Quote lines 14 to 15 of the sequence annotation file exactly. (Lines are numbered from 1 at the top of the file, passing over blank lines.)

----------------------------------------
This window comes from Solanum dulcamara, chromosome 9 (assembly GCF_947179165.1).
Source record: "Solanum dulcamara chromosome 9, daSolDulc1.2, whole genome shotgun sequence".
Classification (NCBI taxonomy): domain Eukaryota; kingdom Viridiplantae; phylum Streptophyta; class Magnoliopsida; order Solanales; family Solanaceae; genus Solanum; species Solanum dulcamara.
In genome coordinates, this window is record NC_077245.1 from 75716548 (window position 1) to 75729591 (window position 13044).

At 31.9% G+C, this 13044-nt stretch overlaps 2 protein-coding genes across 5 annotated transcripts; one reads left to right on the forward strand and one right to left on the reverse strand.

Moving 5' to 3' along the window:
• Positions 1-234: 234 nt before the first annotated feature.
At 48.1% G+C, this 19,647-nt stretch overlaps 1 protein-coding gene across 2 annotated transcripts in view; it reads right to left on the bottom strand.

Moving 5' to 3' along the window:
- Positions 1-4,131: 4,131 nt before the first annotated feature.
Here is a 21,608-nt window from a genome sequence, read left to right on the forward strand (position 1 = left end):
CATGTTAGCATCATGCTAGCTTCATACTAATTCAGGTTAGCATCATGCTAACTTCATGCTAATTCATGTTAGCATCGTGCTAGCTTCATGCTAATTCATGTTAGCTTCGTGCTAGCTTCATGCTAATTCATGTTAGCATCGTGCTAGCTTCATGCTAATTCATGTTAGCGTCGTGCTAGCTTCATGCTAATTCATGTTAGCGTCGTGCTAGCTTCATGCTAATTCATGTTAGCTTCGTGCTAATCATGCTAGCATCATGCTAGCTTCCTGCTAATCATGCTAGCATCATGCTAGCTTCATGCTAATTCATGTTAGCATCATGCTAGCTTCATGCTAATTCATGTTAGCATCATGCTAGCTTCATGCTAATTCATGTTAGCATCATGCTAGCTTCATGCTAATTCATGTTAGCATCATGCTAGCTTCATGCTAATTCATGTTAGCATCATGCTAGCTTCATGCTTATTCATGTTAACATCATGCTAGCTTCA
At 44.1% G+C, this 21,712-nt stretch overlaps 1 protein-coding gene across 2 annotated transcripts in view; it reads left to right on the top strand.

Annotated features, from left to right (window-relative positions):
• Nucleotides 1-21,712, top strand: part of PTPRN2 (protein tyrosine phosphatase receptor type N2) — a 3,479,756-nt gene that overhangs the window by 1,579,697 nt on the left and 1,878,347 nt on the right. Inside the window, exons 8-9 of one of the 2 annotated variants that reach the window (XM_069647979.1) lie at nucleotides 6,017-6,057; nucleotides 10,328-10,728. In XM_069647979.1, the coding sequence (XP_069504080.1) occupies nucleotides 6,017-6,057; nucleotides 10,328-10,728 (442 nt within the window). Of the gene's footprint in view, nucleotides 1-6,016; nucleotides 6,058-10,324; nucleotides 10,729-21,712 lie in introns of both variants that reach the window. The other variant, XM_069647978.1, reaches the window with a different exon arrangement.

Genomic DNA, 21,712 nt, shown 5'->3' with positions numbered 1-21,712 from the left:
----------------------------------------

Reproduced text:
Annotated features, from left to right (window-relative positions):
• Nucleotides 1-21,712, top strand: part of PTPRN2 (protein tyrosine phosphatase receptor type N2) — a 3,479,756-nt gene that overhangs the window by 1,579,697 nt on the left and 1,878,347 nt on the right. Inside the window, exons 8-9 of one of the 2 annotated variants that reach the window (XM_069647979.1) lie at nucleotides 6,017-6,057; nucleotides 10,328-10,728. In XM_069647979.1, the coding sequence (XP_069504080.1) occupies nucleotides 6,017-6,057; nucleotides 10,328-10,728 (442 nt within the window). Of the gene's footprint in view, nucleotides 1-6,016; nucleotides 6,058-10,324; nucleotides 10,729-21,712 lie in introns of both variants that reach the window. The other variant, XM_069647978.1, reaches the window with a different exon arrangement.